New Belarusian meme: what will Lukashenko say when I die?
President Lukashenko’s comment about a coronavirus patient who died in Vitebsk offended so many people that they began to wonder: what would the president say about them if they became coronavirus casualties?
Euroradio reports that this started a new meme on Facebook, where Belarusians come up with “Lukashenko-style” epitaphs about how coronavirus victims are responsible for their own deaths.
What did Lukashenko say?
During an informational meeting, journalists asked Lukashenko about the coronavirus situation in Belarus.
It became clear that the president was unhappy with the fact that the media had created a commotion because of the four coronavirus deaths.
And then Lukashenko unexpectedly spoke about one of the victims of COVID-19:
“I asked [the official] about the latest casualty. And he said: ‘How could she have survived? She weighed 135 kg!’ At this weight, the heart barely works, there are constant aches and pains, and a whole bunch of diseases. The virus attacks the weak who have no immunity.”
Response on social media
It turns out that those who die from coronavirus only have themselves to blame, and “how can you survive” at a weight of 135 kg?
Lukashenko’s statement caused outrage. People noted that Belarusian officials could consider any deviation from the norm to be a “weakness” that would make them more susceptible to coronavirus.
And people began to get creative, considering what Lukashenko might say in the case of their own death and posting it with the hashtag #прашчальнаесловапрэзидзента (#farewellfromthepresident)
“And she did whatever she wanted — she traveled to all sorts of exotic countries, so who knows what diseases she could have picked up,” writes Zheni Mantsevich, imagining what President Lukashenko might say in the event of her death.
“What did she think was going to happen? 56 kilograms, immunity in the gutter, and she writes poetry! After all, as they say, ‘Don’t strain your brain too much or it will dry out’ – that’s the real reason,” writes poet Kristina Bandurina in her own Lukashenko eulogy.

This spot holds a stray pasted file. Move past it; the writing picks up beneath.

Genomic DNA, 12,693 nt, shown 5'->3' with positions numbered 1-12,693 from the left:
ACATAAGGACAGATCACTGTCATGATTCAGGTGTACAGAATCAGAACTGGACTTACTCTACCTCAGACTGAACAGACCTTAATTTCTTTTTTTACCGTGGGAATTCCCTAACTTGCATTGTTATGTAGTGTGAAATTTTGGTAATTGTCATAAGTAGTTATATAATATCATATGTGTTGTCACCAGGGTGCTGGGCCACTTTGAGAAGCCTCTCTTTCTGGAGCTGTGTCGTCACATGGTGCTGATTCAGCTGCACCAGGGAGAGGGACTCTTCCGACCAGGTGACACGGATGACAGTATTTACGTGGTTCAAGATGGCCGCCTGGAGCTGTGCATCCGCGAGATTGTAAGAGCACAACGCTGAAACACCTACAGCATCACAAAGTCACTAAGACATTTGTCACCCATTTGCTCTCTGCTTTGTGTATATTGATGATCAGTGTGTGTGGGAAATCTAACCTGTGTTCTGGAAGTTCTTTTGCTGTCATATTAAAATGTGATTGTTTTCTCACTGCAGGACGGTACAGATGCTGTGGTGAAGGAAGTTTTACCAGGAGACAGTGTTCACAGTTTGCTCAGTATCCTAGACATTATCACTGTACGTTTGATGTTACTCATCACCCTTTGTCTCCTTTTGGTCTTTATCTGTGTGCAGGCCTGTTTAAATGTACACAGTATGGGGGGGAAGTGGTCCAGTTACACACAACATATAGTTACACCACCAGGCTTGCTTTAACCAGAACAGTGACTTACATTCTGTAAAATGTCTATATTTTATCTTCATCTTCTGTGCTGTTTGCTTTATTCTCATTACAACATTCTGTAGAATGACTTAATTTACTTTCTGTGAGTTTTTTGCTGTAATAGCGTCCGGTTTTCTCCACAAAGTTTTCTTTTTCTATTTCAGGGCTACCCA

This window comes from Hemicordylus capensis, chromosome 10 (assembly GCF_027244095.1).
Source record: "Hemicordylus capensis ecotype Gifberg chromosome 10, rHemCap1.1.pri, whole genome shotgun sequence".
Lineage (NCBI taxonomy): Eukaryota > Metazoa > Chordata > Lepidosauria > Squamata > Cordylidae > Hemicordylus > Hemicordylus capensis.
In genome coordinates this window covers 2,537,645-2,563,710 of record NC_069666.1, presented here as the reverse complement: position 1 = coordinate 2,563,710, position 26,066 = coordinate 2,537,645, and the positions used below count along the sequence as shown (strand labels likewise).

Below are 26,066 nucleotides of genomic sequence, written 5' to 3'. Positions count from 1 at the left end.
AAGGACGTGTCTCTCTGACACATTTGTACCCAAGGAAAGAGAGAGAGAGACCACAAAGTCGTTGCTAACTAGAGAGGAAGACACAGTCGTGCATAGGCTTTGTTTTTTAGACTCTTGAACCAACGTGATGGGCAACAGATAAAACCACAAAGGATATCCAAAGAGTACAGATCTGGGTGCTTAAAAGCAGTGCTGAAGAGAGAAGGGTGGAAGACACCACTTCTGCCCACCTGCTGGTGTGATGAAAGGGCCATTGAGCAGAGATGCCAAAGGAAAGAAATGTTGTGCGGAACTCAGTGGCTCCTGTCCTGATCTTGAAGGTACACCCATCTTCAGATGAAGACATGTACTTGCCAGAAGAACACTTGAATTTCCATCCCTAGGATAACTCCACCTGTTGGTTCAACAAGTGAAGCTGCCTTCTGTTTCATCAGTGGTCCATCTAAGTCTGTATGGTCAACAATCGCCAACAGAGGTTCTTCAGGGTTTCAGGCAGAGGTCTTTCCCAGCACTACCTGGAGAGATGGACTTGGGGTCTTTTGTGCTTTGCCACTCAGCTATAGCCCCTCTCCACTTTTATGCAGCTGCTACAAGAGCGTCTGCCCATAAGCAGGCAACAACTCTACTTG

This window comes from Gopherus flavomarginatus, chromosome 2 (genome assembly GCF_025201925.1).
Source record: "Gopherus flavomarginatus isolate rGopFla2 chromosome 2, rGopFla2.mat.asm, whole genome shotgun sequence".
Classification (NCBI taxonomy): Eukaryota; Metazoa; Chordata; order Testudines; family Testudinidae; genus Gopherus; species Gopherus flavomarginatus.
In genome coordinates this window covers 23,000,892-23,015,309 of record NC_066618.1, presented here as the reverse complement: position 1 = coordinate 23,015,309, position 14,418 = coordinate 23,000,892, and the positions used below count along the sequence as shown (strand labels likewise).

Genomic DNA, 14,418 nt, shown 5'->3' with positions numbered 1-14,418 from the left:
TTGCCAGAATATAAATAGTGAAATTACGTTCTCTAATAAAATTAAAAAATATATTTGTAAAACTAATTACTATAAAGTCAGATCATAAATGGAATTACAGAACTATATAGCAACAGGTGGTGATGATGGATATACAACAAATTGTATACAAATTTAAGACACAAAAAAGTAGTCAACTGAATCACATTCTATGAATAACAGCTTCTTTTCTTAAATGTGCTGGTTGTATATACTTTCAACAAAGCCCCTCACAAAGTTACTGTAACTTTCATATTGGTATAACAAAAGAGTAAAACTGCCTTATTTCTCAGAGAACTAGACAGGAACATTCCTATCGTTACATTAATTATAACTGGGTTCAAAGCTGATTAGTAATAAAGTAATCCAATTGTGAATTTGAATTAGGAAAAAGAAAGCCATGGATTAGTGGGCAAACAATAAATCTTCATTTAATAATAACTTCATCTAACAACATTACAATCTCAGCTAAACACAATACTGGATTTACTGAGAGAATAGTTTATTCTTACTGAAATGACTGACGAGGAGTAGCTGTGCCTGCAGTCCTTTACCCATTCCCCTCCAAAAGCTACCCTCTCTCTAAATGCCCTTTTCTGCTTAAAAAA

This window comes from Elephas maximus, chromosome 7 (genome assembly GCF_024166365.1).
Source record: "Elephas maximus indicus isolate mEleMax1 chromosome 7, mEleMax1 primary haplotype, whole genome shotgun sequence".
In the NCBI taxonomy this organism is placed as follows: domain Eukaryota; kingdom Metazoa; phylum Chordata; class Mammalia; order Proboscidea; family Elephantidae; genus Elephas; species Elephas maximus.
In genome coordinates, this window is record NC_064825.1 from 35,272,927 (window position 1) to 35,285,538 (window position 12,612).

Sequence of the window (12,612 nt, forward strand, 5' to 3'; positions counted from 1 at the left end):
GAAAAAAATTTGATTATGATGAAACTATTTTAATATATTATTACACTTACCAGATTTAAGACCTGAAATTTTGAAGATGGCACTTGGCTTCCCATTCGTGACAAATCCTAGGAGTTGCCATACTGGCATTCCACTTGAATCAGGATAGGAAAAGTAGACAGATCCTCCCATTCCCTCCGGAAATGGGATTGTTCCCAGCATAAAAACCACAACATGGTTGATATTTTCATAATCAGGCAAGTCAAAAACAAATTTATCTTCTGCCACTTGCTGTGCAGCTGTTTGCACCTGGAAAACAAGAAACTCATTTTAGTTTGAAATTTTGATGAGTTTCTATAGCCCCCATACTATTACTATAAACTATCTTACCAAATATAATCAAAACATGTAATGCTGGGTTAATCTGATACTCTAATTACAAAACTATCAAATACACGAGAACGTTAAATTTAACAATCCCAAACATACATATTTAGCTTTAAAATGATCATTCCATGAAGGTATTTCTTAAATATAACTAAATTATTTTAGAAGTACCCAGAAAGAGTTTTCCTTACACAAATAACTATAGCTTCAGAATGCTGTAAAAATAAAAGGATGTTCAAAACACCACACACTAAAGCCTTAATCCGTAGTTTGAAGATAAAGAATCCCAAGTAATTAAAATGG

And journalist Ales Piletsky writes his own version:
“Oh, they were really reaching with this one. 36 years old, broke, no wife. He spent all his life writing slander. He was stuck on a train across Russia with a bunch of other mouth-breathers for three whole days. Of course he got infected.”
Son of deceased coronavirus victim complains to police about Lukashenko
Son of the deceased Alexander Matveev went to the police with his request to open criminal proceedings against President Lukashenko, for not fulfilling his obligation to protect the population from the coronavirus pandemic.
Alexander himself lives in France and could not come to see his mother because of border closings.
68-year-old Lidia Matveeva lay in the neurology department in the Vitebsk Regional Clinic for several weeks. Her son says that her diagnoses was changed three different times during her stay. She was only officially reported as a coronavirus victim after her death.
“The scary thing is that the public is not getting any information, the names of the victims are not officially published, and everything is hidden. People should know what is happening in our country. We need to quarantine in order to protect the doctors,” says Alexander Matveev.
Statistics from April 6 show that 13 people who were diagnosed with coronavirus have died in Belarus. The total number of reported COVID-19 cases in the country is 700.